What on earth does Pondicherry have to do with Israeli politics?

Julian Resnick writes from Israel

“Tis distance lends enchantment to the view, and robes the mountain in azure hue”

Thomas Campbell was a Scottish poet who lived and wrote in the late-18th until the mid-19th century. He travelled a lot and wrote about many of the big issues of the day — the French Revolution, slavery and the partition of Poland.

Yes, I am writing about my home. My home today is Israel, and has been such for the past soon-to-be 47 years since I left Apartheid South Africa to live my dream. 

My dream? To make at least a small contribution to — in my mind — the greatest project of the Jewish People since the Talmud — The State of Israel.

So why quote Thomas Cambell? I write this in South India, in the city of Pondicherry in the State of Tamil Nadu. It feels a lot like the South of France here. Pondicherry was once the heart of French India, and the physical memories are just beautiful. The names of the streets — we are staying on Rue de Saffren; the names of the accomodation — we are staying in Les Hibiscus; the architecture in the French Quarter; the Lycee; the convents; the Cathedral — shades of Marseilles, Lyon…

I am far away from home as the drama in Israel unfolds. No Thomas, you are wrong! Nothing about the view of Israel looks particularly enchanting from here. Ben Gvir continues to look like a thug. Smotrich continues to look like a very talented racist. Avi Maoz continues to look like a homophobic misogynist. Netanyahu continues to look like the arch political manipulator ready to sell us all down the river to keep himself ensconced in the Prime Minister’s residence which, they say, is far more comfortable than Ma’asiyahu Jail where most VIP prisoners spend their jail time. (I have no personal experience of either of these two Israeli accomodation options, so going only on hearsay). 

“Oy vey!! Julian, how can you write things like this?” I hear you say (assuming these words get to you), “You are writing about our beloved Israel! And Ben Gvir, Smotrich and Maoz all wear kippot, are all God-fearing religious Jews, like those of us who go to shul regularly in Claremont, Sea Point and Gardens.” 

Yes they do, but I would argue that when they open their mouths and give vent to their hate-filled version of Judaism (not my version of Judaism, by the way; mine focuses on all human beings being created in the image of God; mine focuses on the command to be a light unto the Nations; mine is reflected in the language of the Declaration of Independence), they remind me of the trials of some of the heads of organised crime in Israel, who often appear in court, charged with violent crime, with sanctimonious expressions and a big kippah on their head. 

Why am I so upset by the election results you may ask. Let me give you just a few reasons — not all, but a few which really rattle me (as an ex-South African). 

1. Private businesses (hotels for example) will probably be able to refuse entry to people they do not wish to host! For example, gay couples or Arabs. In July I am guiding two couples from NYC. My driver Mahomoud — you realise from his name he is a Muslim Arab — and I will be staying close to their expensive hotel in a B&B on a religious kibbutz. What happens if they decide to not allow Mahomoud to stay in one of their cottages? This would be within their rights now, according to the plans of Justice Minister Levin. Remind you of anything?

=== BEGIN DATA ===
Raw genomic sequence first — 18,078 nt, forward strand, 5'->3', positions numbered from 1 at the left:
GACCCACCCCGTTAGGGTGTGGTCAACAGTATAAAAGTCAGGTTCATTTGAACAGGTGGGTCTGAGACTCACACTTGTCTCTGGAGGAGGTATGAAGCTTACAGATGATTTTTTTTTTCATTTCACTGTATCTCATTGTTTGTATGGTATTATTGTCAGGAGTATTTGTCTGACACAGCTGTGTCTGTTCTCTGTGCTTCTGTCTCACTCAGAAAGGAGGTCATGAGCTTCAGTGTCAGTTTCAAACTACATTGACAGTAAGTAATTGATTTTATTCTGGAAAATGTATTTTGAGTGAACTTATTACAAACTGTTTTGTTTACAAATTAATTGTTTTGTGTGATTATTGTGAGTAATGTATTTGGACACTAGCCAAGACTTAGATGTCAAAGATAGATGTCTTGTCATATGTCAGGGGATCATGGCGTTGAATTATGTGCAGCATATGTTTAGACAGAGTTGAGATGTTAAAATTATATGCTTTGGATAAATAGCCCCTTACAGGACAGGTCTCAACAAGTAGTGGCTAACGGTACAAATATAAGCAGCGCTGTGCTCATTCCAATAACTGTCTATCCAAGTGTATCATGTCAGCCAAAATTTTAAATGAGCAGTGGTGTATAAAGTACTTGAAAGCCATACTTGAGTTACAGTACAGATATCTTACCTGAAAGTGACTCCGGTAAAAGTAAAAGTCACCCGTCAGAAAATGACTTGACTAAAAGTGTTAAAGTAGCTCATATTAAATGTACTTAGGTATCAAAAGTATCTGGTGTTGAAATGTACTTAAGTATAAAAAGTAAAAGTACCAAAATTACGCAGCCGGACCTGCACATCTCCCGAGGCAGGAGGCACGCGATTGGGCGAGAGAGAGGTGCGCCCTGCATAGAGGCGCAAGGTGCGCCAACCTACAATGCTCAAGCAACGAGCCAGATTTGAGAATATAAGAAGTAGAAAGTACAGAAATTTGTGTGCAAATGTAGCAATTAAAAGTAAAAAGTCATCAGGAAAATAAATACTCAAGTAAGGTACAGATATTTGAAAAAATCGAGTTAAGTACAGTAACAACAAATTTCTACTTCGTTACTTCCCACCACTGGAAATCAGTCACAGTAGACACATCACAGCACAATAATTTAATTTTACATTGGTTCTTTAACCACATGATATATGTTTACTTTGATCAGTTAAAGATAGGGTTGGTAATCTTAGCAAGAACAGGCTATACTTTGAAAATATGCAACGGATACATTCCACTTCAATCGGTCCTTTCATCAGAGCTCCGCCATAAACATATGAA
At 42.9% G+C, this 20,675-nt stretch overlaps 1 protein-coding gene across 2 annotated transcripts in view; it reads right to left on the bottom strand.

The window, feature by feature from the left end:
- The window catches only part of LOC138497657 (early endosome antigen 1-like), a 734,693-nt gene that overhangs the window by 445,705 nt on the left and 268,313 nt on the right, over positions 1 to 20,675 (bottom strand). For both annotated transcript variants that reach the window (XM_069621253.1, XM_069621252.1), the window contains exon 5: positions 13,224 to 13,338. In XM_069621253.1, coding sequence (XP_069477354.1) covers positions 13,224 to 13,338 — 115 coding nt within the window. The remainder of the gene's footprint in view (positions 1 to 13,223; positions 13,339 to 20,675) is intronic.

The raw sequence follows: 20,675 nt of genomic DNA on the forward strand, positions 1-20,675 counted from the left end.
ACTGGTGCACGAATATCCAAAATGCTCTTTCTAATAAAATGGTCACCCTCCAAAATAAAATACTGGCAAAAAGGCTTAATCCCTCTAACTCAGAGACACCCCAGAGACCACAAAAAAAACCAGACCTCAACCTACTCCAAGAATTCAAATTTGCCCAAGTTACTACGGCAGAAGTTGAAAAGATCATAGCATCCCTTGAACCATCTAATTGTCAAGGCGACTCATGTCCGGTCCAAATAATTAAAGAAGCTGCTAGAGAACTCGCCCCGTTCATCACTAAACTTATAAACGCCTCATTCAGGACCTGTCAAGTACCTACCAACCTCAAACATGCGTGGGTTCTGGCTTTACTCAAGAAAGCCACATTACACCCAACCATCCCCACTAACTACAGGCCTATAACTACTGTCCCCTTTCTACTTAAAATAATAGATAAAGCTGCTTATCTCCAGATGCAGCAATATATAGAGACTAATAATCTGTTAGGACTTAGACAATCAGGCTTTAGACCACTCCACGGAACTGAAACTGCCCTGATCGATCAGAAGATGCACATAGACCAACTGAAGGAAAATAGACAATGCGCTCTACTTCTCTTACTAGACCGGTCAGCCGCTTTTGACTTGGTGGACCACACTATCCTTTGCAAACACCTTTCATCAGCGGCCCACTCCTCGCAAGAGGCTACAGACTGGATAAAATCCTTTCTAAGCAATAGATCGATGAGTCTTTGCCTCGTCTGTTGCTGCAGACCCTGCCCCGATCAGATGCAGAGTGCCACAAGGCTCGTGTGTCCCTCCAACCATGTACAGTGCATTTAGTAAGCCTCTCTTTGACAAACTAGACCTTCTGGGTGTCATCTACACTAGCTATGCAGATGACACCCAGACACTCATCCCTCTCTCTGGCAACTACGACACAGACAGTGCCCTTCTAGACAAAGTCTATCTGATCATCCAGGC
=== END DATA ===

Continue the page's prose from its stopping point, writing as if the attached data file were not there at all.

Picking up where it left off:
2. I am just a little nervous writing all of this. For the first time in my almost 47 years living here — two in the army and 45 working (including schlichut in San Francisco, London and New York) — I am aware that there are those with political power, who would silence dissent. Whose plans include silencing those whose opinions differ greatly from the mainstream. More than anything else, what I have loved about my almost 47 years over here in Israel is that I have unlearned one of my earliest identity-building lessons that I was taught in my small town (Somerset West) Jewish community. I was taught to hide parts of who I was. In Israel I have never hidden any part of who I am. And it feels so good. 

3. I ask myself, ‘is this what a slippery slope looks like?’ You know, ‘When they came to take the gay people, I was not gay so I said nothing.’ You know the rest. (BTW if you think I am exaggerating, just read what Avi Maoz is writing — not has written, but is writing. And remember, one man is responsible for him being in the Government, running a sub-ministry with an Orwellian name, The Ministry of Education unit responsible for ‘External Programs and Promoting Partnerships’. Seriously? Doublespeak (in his book 1984, George Orwell coined the term Doublethink — using ambiguous or euphemistic language to disguise what one is actually saying. 

One last thing. May I respectfully suggest to you that you read what has been written recently, in Israel, by three polemicists from the centre of the political map. Read Yossi Klein HaLevy, Rabbi Daniel Gordis and  Matti Friedman. 

If you care about the future of the State of Israel, now is the time to stand up and say something which needs to be heard by Bibi Netanyahu, especially as he thinks that you are all in his pocket: “Not in my Name”.

Bullocks all spruced up for the Tamil Nadu festival of Pongal

• Published in the February 2023 Digital Edition – Click here to read it.

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